The questionnaires were available in three languages: Bahasa Malaysia (the national language of Malaysia), English, and Chinese. Interviews with respondents were conducted by a team of multi-ethnic interviewers. Each interviewer was assigned to interview respondents of a similar ethnic group in their native language. Informed consent was obtained verbally. Respondents were assured that all responses were confidential and were reminded that completing the interview indicated voluntary participation. The study was approved by the University of Malaya Medical Ethics Committee (MECID NO: 2016928-4295).

    Data Analyses    Data were statistically analysed with SPSS statistics version 19.0 (SPSS Inc., Chicago, IL, USA). Categorical variables were summarized by frequencies and percentages. Respondents were first asked about the availability of 1) active transportation, 2) urban vegetation (internal building and external vegetation), 3) building design and material, and 4) information and communication in relation to urban heat. Possible answers were 'available' and 'not available'. Respondents who answered 'available' were further probed to assess whether the services were 'sufficient' or 'insufficient'. The answer 'not available' was further probed to assess whether the services were 'needed' or 'not needed'.

    Multivariable logistic analysis was subsequently carried out to determine factors associated with a higher total needs score. All needs assessment items were totalled, with a maximum value of 30. As the total needs score was not normally distributed, K-means clustering was performed to cluster scores with similar patterns into two clusters[9]. To evaluate the factors associated with a higher total needs score, the Chi-square test was used to examine the association between each of the factors (independent variables) and the clusters for total scores of control measures. Multivariate logistic analysis was subsequently carried out if there were two or more significant associations (P < 0.05). All significant variables in the univariate analysis were entered into multivariate logistic regression analysis using a simultaneous forced entry model (enter method). Odds ratios (ORs), 95% confidence intervals (95% CIs), and p-values were calculated for each independent variable. The model fit was assessed using the Hosmer–Lemeshow goodness of fit[10].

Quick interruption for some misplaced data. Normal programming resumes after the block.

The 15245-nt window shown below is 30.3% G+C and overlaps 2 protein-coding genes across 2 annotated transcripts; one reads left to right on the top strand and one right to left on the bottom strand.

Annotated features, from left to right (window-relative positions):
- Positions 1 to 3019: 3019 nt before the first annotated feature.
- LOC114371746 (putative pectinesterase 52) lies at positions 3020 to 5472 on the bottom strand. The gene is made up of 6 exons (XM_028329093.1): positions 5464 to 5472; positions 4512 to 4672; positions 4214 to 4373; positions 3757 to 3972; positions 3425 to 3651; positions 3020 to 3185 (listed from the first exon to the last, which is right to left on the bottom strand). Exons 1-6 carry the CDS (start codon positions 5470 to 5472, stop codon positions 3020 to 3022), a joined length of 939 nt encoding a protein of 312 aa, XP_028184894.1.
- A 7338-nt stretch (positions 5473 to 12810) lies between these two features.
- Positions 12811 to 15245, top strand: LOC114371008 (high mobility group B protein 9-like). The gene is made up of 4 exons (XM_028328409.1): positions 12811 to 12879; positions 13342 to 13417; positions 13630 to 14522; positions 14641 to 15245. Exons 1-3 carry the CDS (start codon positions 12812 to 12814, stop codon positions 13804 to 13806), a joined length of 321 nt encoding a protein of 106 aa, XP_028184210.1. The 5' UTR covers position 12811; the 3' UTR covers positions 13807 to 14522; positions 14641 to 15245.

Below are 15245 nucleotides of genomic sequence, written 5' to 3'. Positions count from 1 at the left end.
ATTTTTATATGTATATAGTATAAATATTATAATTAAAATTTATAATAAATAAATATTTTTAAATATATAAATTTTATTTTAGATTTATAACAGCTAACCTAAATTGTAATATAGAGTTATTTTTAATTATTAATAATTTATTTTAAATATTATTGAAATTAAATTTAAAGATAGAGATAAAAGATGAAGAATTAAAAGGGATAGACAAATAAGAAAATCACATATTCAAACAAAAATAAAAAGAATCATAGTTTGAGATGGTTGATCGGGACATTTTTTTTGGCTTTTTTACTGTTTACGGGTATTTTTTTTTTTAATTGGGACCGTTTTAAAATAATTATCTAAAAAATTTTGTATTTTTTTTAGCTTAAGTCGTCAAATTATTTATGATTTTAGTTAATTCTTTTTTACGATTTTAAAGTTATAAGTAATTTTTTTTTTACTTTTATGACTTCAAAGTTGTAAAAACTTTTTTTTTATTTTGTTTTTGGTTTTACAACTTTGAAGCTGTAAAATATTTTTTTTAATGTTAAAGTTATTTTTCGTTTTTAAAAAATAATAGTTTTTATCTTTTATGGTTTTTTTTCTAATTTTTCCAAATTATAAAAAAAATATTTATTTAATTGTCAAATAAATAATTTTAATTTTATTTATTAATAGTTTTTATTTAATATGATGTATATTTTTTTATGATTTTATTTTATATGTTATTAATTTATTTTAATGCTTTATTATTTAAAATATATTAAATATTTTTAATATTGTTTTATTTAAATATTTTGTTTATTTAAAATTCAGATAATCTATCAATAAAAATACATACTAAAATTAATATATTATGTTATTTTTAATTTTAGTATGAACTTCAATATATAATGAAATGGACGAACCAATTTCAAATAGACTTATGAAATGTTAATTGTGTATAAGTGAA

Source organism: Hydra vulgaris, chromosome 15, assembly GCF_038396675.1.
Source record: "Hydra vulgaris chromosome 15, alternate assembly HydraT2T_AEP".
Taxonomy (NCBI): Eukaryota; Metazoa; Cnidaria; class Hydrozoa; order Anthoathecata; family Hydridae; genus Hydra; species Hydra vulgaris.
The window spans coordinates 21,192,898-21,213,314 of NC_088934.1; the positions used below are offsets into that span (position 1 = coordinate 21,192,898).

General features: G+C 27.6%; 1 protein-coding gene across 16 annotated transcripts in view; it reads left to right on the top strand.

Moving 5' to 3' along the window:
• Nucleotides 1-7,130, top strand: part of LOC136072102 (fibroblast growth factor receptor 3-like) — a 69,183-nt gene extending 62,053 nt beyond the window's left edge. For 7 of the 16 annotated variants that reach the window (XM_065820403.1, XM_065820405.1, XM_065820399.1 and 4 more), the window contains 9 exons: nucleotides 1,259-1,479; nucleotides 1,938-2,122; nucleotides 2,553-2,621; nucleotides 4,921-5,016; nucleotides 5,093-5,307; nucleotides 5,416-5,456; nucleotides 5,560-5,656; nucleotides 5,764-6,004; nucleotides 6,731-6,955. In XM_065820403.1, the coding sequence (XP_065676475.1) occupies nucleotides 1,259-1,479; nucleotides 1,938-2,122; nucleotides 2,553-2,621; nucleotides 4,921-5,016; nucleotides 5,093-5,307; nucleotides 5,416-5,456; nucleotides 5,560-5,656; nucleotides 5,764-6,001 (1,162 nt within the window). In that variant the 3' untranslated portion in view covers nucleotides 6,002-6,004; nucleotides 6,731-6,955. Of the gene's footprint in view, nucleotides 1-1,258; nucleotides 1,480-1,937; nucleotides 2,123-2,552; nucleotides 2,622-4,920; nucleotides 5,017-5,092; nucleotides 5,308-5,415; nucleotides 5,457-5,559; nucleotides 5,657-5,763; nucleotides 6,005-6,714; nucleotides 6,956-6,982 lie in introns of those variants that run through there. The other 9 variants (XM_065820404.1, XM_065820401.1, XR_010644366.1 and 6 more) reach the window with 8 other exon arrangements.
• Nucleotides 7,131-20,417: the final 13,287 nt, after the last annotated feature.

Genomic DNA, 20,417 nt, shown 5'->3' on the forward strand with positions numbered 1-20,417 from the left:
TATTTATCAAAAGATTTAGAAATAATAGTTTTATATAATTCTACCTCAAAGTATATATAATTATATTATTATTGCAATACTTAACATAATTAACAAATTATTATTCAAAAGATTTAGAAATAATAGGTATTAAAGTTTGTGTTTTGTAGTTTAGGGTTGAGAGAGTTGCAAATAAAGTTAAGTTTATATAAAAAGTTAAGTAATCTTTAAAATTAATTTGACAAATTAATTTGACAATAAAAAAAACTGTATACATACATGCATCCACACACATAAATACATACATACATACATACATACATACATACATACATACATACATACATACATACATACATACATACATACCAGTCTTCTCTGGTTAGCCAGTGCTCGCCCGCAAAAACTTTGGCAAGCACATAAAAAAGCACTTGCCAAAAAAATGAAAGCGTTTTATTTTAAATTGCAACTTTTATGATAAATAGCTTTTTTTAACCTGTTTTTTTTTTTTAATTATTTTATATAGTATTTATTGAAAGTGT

The socio-demographic characteristics of the respondents are summarized in Table 1. A total of complete 558 responses (Mont Kiara n = 64, Jalan Raja Chulan n = 90, Setia Alam n = 404) were received. Response rate was response rate 57.8%. A majority of the respondents were female (69.9%) and ranged in age from 26-35 years (36.2%). Most of the respondents were Malays (79.2%). There was a slightly higher proportion of respondents with tertiary education (58.8%) than secondary and below (41.2%). Most respondents worked in professional and managerial services (49.8%). The majority (38.9%) reported a monthly household income greater than MYR 2500 and below MYR 4500.

    Socio-demographic Characteristics N (%)
      Male 168 (30.1)
      Female 390 (69.9)
    Age group (years)
      ≤ 25 111 (19.9)
      26-35 202 (36.2)
      36-45 154 (27.6)
       > 45 91 (16.3)
      Malay 442 (79.2)
      Chinese 35 (6.3)
      Indian 79 (14.2)
      Others 2 (0.4)
    Highest education level
      Secondary and below 230 (41.2)
      Tertiary 328 (58.8)
      Professional and managerial 278 (49.8)
      General worker 133 (23.8)
      Student 61 (10.9)
      Housewife 55 (9.9)
      Retiree 22 (3.9)
      Unemployed 9 (1.6)
    Average household monthly income (MYR)
      ≤ 2, 500 230 (41.2)
      2, 501-4, 499 217 (38.9)
      ≥ 4, 500 111 (19.9)

    Table 1.  Socio-demographic Characteristics and Living Conditions (N = 558)

    Active and Public Transportation    Over two-thirds of respondents noted the availability of special lanes for cyclists and shaded lanes. Cycling promotion and the availability of special lanes for cyclists were judged as sufficient by 59.5% and 55.0% of the respondents, respectively. A relatively higher proportion reported the availability of special lanes for pedestrians to encourage walking in the city. Shaded lanes were judged as sufficient by 59.7% of respondents. Of those that noted non-availability of special lanes and shaded lanes for cycling and walking, a considerable number noted that they did not require cycling and walking facilities.

    Overall, nearly a third of respondents noted insufficient public transport facilities encouraging the use of public transportation. The need for facilities to promote the use of public transport was noted by approximately half of the respondents that noted non- availability of facilitators of public transport use.

    Urban Vegetation    Over 80% of respondents noted the availability of indoor plants and mini-gardens in their house. A relatively lesser degree of outdoor vegetation was available compared to indoor vegetation. Having green roofs or walls were judged as the lowest availability (72.9%). The availability of sport or recreation parks near neighbourhoods was reported as the most highly available (82.6%).